Il-membru tal-Partit tal-Ħodor barrani, Saul Bottcher, ra ftit mill-informazzjoni personali tiegħu stess nixxew onlajn. Bottcher offriet għall-partit dwar il-politika, ir-reviżjonijiet tas-sħubija, u kampanja ta ‘tmexxija.

Telaq mill-partit wara li hu u rapport intern tal-partit komplut is-sena l-o[ra li eks membru tke//a permezz ta’ pro/ess difettu].

Bottcher called this privacy breach “serious,” but not surprising given the party laid off staff when it struggled financially in 2021 and 2022.

“People are overwhelmed and it’s impossible to keep everything on the same level,” Bottcher told CBC News. “So it was inevitable that mistakes would be made.”

Elections Canada calls for stricter rules

Although the party violated their privacy policy, they likely did not violate federal law. This is because federal information and privacy laws do not apply to federal parties.

And while Canada’s election law requires political parties to develop privacy policies, they don’t have to pay penalties for violating those policies.

In a recent report, Chief Electoral Stéphane Perrault said that political parties should fall under the Act on the Protection of Personal Data and Electronic Documents, or PIPEDA — federal law that governs how the federal private sector collects, uses, and discloses information.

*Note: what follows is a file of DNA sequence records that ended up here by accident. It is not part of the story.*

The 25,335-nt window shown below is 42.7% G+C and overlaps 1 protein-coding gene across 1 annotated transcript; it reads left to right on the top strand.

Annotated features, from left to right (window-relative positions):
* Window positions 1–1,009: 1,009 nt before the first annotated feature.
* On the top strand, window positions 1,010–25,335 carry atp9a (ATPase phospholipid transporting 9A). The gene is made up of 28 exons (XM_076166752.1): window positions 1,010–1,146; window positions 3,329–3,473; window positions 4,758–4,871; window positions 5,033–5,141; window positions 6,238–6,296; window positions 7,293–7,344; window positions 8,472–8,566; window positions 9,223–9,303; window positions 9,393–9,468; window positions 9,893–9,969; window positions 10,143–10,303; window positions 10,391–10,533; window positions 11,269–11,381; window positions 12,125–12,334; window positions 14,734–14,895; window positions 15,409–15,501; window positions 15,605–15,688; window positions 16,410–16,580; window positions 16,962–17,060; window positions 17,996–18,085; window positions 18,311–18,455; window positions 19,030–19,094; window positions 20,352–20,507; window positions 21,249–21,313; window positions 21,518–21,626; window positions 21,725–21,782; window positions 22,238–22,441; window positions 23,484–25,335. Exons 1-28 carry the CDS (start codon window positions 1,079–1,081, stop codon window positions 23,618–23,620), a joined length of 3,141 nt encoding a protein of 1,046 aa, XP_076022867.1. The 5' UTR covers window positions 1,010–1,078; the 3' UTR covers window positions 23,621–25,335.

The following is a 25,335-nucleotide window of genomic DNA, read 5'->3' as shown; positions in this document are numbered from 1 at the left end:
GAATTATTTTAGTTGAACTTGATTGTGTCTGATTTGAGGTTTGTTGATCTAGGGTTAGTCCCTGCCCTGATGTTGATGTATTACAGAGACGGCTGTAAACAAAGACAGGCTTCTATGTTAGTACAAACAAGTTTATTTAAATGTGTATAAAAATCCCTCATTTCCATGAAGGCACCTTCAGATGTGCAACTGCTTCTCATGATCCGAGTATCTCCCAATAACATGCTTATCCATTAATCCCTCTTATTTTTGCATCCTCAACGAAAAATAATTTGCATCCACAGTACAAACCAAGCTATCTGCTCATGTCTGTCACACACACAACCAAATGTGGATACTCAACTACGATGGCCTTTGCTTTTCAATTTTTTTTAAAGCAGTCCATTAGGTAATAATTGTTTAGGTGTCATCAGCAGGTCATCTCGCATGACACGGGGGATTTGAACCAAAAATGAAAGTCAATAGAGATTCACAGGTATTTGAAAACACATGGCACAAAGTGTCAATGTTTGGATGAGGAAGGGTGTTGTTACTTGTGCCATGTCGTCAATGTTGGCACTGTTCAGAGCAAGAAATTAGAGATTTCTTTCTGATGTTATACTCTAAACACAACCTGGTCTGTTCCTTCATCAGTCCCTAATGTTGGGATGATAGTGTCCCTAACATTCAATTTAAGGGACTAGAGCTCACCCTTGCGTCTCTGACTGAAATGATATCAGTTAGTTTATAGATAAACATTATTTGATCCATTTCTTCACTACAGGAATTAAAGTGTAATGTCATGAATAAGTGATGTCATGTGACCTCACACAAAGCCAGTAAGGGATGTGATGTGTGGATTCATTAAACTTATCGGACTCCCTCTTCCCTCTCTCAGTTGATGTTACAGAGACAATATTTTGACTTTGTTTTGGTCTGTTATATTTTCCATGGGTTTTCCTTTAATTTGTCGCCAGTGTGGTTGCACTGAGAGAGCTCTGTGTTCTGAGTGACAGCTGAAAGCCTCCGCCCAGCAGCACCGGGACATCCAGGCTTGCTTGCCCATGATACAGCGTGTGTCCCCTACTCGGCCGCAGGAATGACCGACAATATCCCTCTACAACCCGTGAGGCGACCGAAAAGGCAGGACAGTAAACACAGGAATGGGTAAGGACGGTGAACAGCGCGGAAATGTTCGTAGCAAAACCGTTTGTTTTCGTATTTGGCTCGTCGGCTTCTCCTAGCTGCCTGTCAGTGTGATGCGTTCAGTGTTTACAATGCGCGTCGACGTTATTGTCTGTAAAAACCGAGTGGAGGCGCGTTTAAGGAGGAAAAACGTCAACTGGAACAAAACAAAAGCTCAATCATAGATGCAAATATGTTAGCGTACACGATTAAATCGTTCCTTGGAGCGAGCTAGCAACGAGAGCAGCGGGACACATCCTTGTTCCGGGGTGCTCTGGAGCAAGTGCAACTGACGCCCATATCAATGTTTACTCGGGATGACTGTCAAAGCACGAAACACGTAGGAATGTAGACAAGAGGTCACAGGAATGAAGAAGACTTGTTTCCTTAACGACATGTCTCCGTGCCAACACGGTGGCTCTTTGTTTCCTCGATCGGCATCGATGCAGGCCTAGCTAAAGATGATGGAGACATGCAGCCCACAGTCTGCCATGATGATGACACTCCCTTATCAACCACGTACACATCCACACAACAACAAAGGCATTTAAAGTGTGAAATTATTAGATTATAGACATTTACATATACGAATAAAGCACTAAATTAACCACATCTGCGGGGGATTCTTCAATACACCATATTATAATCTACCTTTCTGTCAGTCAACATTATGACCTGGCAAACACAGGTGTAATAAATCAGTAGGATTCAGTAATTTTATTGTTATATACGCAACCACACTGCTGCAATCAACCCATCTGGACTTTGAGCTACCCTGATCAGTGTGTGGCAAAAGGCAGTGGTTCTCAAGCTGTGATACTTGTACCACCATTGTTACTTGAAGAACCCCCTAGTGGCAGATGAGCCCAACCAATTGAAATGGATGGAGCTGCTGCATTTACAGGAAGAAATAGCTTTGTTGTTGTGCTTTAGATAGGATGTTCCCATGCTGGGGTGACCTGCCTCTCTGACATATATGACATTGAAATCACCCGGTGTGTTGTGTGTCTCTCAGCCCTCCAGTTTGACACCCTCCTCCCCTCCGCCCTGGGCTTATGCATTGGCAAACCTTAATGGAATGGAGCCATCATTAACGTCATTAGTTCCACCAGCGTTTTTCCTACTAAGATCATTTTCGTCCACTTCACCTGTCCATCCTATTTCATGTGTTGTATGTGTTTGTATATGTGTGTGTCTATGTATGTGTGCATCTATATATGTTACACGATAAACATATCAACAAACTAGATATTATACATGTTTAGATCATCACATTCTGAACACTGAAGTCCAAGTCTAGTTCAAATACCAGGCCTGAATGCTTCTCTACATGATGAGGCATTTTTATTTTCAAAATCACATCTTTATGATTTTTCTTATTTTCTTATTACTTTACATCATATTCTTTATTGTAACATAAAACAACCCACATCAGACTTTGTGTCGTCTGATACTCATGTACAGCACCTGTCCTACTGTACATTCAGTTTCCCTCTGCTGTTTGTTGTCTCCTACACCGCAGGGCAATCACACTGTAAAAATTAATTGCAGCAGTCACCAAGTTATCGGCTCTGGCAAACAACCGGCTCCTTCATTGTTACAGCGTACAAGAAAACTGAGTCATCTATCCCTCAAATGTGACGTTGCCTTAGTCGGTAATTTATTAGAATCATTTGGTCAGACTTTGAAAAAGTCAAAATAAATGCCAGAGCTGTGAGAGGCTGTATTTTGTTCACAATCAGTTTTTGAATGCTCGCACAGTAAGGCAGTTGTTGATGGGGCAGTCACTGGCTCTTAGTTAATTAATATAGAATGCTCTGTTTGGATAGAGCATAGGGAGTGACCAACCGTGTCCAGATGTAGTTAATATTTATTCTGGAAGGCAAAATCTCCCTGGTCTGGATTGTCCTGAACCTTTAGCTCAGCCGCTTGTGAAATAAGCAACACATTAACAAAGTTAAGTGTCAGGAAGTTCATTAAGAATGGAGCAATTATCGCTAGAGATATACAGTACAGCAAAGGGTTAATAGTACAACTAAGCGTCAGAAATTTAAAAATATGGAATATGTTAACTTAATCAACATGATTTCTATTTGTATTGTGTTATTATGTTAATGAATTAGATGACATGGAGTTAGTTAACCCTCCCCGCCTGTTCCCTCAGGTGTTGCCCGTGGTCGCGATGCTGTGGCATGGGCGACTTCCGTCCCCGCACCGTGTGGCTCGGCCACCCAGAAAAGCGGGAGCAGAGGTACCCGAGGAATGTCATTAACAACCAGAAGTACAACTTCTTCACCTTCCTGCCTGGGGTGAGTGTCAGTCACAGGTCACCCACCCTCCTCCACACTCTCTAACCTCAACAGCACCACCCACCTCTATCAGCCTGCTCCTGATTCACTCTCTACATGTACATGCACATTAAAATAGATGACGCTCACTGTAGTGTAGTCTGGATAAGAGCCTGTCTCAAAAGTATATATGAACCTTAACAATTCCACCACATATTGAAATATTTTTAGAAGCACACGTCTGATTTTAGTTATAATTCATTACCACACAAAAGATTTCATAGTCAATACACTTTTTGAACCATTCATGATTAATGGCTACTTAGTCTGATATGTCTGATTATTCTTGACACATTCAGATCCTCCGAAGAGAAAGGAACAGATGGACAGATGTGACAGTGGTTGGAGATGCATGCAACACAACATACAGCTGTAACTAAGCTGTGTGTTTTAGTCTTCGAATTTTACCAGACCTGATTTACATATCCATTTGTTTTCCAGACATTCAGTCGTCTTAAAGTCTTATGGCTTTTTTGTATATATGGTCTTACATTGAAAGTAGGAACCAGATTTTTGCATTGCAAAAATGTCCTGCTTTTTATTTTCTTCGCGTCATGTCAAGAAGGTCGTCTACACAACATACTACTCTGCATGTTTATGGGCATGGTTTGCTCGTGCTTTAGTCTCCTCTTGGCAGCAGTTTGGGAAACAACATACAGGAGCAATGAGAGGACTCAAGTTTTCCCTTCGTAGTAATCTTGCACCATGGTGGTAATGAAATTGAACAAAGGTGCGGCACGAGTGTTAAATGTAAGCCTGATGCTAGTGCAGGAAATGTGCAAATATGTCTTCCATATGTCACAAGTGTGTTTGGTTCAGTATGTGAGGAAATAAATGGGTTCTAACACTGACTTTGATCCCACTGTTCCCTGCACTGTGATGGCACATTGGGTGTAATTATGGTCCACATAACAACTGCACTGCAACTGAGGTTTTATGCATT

“Elections Canada continues to believe that applying these privacy principles to political parties is the best approach,” Perrault said in the report.

As it is, he added, “there are no provisions that oblige them to actually take measures to protect personal data.

“Furthermore, there is no monitoring mechanism in place to monitor whether parties actually comply with the content of their policies.”

Green Party Leader Elizabeth May visits the University of Waterloo on 17 September 2019 to talk about personal data protection. (Kate Bueckert/CBC)

Then-federal privacy commissioner Daniel Therrien found in 2021 that lawmakers “refused” to place her political organizations under federal information and privacy laws.

May herself said that political parties should “play by the rules”.

Many political parties maintain databases of voter information. Voter interactions are used by party staff to collect and store voter information and share it with their organizational teams and headquarters.

Along with sensitive voter information, the Green Party has openly released a series of video tutorials on how to turn voter interactions into data collection opportunities.

In one of these videos, volunteers are told that candidate door-knocking or advertising campaigns, fundraising, email subscriptions, and Zoom webinars are opportunities to gather information about the -voters.

Voter data collected by Greens staff is fed into the party’s internal GVote platform. It can then be compared to the electoral roll to target potential supporters. Many other political parties are doing the same.

This is not the first time that the Greens have released the personal details of voters. 2019 the party Removed similar training videos from Google Drive containing voters’ personal information. The party apologized.